Behind Every Good Leader #2: Leadership and Attachment Style


My last post described the early childhood conditions in which secure, anxious, and avoidant attachment styles develop. Today, I want to talk about how our attachment style manifests itself in adulthood, most notably in the workplace.

Secure Attachment: Adults who have developed a secure attachment style operate out of a core belief that other people are trustworthy, and they are worthy of receiving love, acceptance, and belonging. They are emotionally intelligent, understanding the emotional experiences of both themselves and others. They are cooperative when working on teams but not a doormat. They approach conflict with curiosity and are good at both leading and following. According to research, leaders with a secure attachment style have the following characteristics:

  • They view themselves as more effective than those with anxious or avoidant styles.
  • They are capable of dealing with new situations.
  • They work to enhance their employees’ self-esteem, competence, and mastery.
  • They are more likely to possess self-awareness, relational transparency, balanced information processing, and an internal moral perspective.

Secure adults have a positive approach to work. They do their work in a timely manner and do not put off tasks. They are not likely to fear failure or rejection from peers or supervisors. They tend to be the most high-performing workers, but they do not allow work to interfere with their personal relationships. These people enjoy vacations! They are highly engaged in their work but do not fear retribution when they take time for themselves.

Anxious Attachment: Anxiously attached adults believe that other people are capable but unwilling or inconsistent in responding to their needs and that, as a result, they must be unworthy or flawed. They have difficulty showing empathy to others because they are too overwhelmed with their own emotional experience. They overemphasize relationships, often having exaggerated expectations of those who would describe them as acquaintances at best. In their intimate relationships, they engage in angry outbursts when their needs are not being met. Partners and friends may describe them as clingy, needy, critical, or demanding. Research indicates that leaders with an anxious attachment style engage in the following behaviors in the workplace:

  • They are inconsistent and unresponsive with their employees.
  • They are particularly vulnerable to organizational stress, during which they seek security from their followers through manipulation (i.e., angry outbursts or feigning neediness to gain sympathy).

Anxious adults are motivated primarily by approval, in both personal and professional relationships. They constantly worry that others will not be impressed with their work and constantly seek reassurance. When there are problems in their personal relationships, their work is significantly impacted because they become overwhelmed by their negative emotions.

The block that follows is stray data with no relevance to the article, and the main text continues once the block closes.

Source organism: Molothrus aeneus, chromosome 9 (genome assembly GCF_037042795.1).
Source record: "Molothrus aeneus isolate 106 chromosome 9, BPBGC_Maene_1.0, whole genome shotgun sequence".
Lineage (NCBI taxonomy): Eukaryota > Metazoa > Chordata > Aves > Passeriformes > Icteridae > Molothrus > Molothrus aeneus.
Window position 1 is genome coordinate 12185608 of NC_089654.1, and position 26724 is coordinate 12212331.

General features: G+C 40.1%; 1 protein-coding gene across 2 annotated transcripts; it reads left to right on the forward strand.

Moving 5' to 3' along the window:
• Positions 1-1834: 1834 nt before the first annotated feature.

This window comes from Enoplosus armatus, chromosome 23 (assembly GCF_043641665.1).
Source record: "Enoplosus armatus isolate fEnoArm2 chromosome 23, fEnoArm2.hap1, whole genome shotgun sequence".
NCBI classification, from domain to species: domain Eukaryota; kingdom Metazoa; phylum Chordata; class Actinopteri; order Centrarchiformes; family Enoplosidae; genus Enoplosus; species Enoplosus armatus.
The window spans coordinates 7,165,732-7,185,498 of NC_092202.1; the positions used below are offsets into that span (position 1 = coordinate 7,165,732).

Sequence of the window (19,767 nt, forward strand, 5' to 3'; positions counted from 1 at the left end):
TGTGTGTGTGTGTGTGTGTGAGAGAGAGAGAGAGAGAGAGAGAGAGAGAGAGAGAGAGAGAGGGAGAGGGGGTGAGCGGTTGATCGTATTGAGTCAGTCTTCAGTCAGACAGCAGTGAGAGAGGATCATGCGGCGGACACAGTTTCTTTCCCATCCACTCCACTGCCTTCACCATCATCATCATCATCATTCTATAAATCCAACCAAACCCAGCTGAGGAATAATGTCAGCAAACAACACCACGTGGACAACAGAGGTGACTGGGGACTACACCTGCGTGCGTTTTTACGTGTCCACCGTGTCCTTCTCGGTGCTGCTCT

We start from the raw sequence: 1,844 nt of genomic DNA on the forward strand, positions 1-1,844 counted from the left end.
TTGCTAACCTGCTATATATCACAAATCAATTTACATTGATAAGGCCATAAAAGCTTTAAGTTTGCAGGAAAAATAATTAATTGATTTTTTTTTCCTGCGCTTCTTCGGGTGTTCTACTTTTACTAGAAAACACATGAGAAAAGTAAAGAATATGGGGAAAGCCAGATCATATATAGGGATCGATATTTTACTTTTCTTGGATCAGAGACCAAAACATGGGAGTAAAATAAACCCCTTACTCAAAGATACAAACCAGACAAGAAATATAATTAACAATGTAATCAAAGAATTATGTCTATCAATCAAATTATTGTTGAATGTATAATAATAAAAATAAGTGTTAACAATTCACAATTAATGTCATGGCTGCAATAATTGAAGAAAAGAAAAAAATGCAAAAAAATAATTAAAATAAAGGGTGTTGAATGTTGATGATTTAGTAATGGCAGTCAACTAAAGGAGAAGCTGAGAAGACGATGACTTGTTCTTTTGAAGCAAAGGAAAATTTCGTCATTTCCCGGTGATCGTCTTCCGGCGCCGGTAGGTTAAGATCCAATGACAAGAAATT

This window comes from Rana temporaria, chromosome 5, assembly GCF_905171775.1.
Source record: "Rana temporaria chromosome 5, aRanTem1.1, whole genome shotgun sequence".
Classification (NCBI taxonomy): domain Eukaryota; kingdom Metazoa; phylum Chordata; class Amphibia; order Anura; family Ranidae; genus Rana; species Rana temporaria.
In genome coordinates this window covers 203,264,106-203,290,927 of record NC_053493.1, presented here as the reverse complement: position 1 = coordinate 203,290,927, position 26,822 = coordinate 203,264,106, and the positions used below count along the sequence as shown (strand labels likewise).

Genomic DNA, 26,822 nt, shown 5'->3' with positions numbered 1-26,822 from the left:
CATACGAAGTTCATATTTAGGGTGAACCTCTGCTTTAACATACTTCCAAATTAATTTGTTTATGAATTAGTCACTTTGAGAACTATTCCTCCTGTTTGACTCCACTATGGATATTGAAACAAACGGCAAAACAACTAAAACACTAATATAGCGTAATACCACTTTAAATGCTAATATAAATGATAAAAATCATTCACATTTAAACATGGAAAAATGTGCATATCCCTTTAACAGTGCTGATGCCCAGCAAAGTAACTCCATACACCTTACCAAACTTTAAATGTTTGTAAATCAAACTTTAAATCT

Avoidant Attachment: Adults with an avoidant attachment style believe other people cannot be trusted. Therefore, they must depend on themselves for everything. They do their best to avoid feelings…both their own and others. They avoid conflict and have a difficult time being emotionally connected. According to researchers, leaders with this attachment style look confident and capable but have serious weaknesses:

  • Their independence is compulsive, and as a result, they have difficulty with developing their employees and succession planning.
  • They are controlling and self-serving, withholding support from their followers.
  •  If a project fails, they are quick to blame others rather than taking responsibility for themselves.
  • They are resistant to organizational change.

Avoidant adults feel nervous when they are not at work. They prefer to work alone, and they allow work to interfere with their personal relationships. Even when they are stuck, they do not ask for help.

As is clear from the above descriptions, our attachment styles significantly impact our behavior in the workplace. And as I’ve mentioned in previous posts, our closest intimate relationships hold the most influence over our core beliefs about the trustworthiness of others and our own worth. Although making changes in your workplace behavior alone may help you to achieve temporary improvements, those behavior changes must be accompanied by change on a deeper level focusing on your emotional and relational context.

Now that you have a basic understanding of attachment theory and how attachment style manifests itself in the workplace, we will shift our focus in my next post to CHANGE! I will speak to how you can develop a deeper understanding of the emotional and relational factors that motivate you and provide suggestions that will help you to increase the security of your intimate relationships.


Jaime GoffComment